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Police shake-up 'coming soon'

Terrifying crime stats: Minister doesn't even try to whitewash depth of country's descent into criminal anarchy

25 October 2017 - 06:26 By Graeme Hosken
Acting National Commissioner of the South African Police Service‚ Lieutenant-General Lesetja Mothiba. File photo
Acting National Commissioner of the South African Police Service‚ Lieutenant-General Lesetja Mothiba. File photo
Image: Supplied

Death, mayhem and destruction. Rape, sexual assault and pillaging. All on the rise.

Yet acting national police commissioner Lieutenant-General Lesetja Mothiba is confident that citizens have faith in the country's thin blue line of policemen and women.

"I am confident that South Africans are confident in our organisation," said Mothiba at a press conference just hours after the release of the crime statistics on Tuesday.

The latest police crime statistics paint a picture of a country at war with itself.

South Africans, according to the Institute for Security Studies [ISS], are now 13% more likely to be murdered than they were five years ago.

Murder has risen by 1.8% to 19,016 killings in the 2016-2017 financial year when compared to 2015-2016. That equates to 52 murders a day - five times the global average. Of those killed, 3478 were women or children.

According to police statistics, there are on average 50 attempted murders and 61 home robberies a day. Forty-six vehicles are hijacked daily, and there are 16 aggravated (violent) robberies an hour (386 a day).

For Police Minister Fikile Mbalula, who is far from happy with the latest statistics, it's back to basics - the rejuvenation of police war rooms and crime intelligence capabilities.

"It will be expensive but it is steps we have to take. It cannot be business as usual," he said.

"We have to revive specialised units, have competent police officers who know how to investigate crimes, make arrests and ensure that cases are so solid that we secure convictions. Criminals have too many rights in this country whereas our citizens' rights are trampled on."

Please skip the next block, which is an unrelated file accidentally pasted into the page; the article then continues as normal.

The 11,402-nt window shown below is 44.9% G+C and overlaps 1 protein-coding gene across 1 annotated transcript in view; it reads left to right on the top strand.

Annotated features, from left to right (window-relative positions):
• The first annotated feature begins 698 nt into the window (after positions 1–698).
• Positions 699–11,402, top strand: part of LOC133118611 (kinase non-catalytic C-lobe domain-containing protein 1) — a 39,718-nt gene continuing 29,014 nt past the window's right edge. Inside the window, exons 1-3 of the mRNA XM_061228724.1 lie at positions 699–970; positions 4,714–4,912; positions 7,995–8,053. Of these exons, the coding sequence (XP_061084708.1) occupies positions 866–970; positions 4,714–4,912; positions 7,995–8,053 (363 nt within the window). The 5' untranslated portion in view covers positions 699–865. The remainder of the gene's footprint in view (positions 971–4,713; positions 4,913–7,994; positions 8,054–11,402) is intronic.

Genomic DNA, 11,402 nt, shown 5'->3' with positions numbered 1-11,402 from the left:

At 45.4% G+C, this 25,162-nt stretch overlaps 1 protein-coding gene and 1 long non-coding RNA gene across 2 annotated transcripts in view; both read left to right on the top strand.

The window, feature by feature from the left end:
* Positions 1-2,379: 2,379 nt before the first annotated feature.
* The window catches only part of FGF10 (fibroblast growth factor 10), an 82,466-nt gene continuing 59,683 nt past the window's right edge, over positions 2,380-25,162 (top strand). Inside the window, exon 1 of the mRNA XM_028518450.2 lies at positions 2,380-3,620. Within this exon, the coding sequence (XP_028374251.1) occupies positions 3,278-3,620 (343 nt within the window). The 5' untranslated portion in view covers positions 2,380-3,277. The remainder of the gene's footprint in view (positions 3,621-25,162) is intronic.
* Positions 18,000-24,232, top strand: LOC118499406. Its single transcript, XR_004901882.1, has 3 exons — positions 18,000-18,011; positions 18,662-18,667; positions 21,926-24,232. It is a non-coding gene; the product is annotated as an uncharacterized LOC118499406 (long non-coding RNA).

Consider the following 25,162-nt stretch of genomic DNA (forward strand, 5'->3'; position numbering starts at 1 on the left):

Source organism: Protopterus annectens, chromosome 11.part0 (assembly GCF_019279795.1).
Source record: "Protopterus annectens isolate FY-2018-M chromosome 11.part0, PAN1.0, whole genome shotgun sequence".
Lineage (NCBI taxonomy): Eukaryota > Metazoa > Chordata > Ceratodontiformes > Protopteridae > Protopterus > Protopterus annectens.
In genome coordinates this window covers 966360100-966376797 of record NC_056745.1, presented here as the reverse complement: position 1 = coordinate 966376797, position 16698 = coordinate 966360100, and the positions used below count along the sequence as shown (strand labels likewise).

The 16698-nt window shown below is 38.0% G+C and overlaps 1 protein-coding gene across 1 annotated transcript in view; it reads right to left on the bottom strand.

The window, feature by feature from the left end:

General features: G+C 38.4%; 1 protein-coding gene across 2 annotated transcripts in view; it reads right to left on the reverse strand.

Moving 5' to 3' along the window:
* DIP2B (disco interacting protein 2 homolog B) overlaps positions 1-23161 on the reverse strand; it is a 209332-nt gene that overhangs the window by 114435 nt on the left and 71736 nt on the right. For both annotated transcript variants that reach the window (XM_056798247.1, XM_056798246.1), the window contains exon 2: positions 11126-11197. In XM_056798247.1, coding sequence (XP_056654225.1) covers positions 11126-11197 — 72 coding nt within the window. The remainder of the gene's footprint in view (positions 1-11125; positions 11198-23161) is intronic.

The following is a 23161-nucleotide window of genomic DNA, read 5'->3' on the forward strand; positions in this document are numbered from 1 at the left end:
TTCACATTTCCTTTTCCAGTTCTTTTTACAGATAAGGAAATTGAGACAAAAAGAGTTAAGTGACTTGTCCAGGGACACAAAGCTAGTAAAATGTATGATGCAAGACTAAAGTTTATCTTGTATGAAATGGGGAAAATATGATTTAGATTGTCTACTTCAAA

He said he was beyond defending the indefensible.

"There have to be major overhauls, especially when it comes to vetting of crime intelligence officials. We have to be seen to be changing things on the ground and not just talking about changes. The statistics show that we should be doing more with what we have, but that we are not.

"This is unacceptable. We need to look at how we deploy our forces strategically to become more effective."

Gareth Newham, head of the ISS crime and justice programme, said the statistics released on Tuesday were seven months out of date and did not reflect the current crime situation.

He said the most disturbing aspect of the statistics was that they showed that the two most reliable indicators of the extent of violent crime - the murder and armed robbery rates - continued to increase.

"We are now 13% more likely to be murdered than five years ago. Aggravated robbery shows how profound the failures of police leadership have become.

"This is a direct result of political appointments to top police management and inappropriate political interference at all levels of the police.

"There needs to be proper appointment processes around the national police commissioner and an audit of the abilities of all police managers to remove [inadequate] leaders.

"Until these steps are taken, it is unlikely that South Africa will see an improvement in the ability of the police to decrease murder and armed robberies."


● Rape declined overall by 4.3%. Most rapes occurred in the offender’s or victim’s home, or in a public area. More than 9% of the victims were under the age of nine.

Half of the suspects had consumed alcohol and more than 11% had used drugs.

Bianca Capazorio


● At least 18 of the 52 murders a day are shootings, said Gun Free SA. It estimated that “between 35% and 40% of murders in 2016-2017 were committed using a gun; that’s 18 to 21 gun-related murders a day”.

The Medical Research Council said themurder rate dropped between 2000 and 2010 because of stricter gun laws.

The trend started to reverse in 2012.

Gun Free SA said a “breakdown” of the firearms control management system since 2012 had led to fraud and corruptionin the licensing of guns.

Nico Gous


● More than half of all armed robberies are street robberies‚ with 79,878 recorded in the 12 months to March 31, an increase of about 5% on the previous year.

“Every day an average of 219 cases of street robbery were reported‚” the Institute for Security Studies said.

Staff reporter

Busiest police stations

● Most crimes were reported at police stations in the Western Cape and Gauteng.

Cape Town Central‚ Johannesburg Central and Mitchells Plain are the busiest police stations.

The rest of the top 10 are Honeydew‚ Durban Central‚ Park Road in Bloemfontein‚ Hillbrow‚ Witbank‚ Stellenbosch and Pretoria Central.

Nico Gous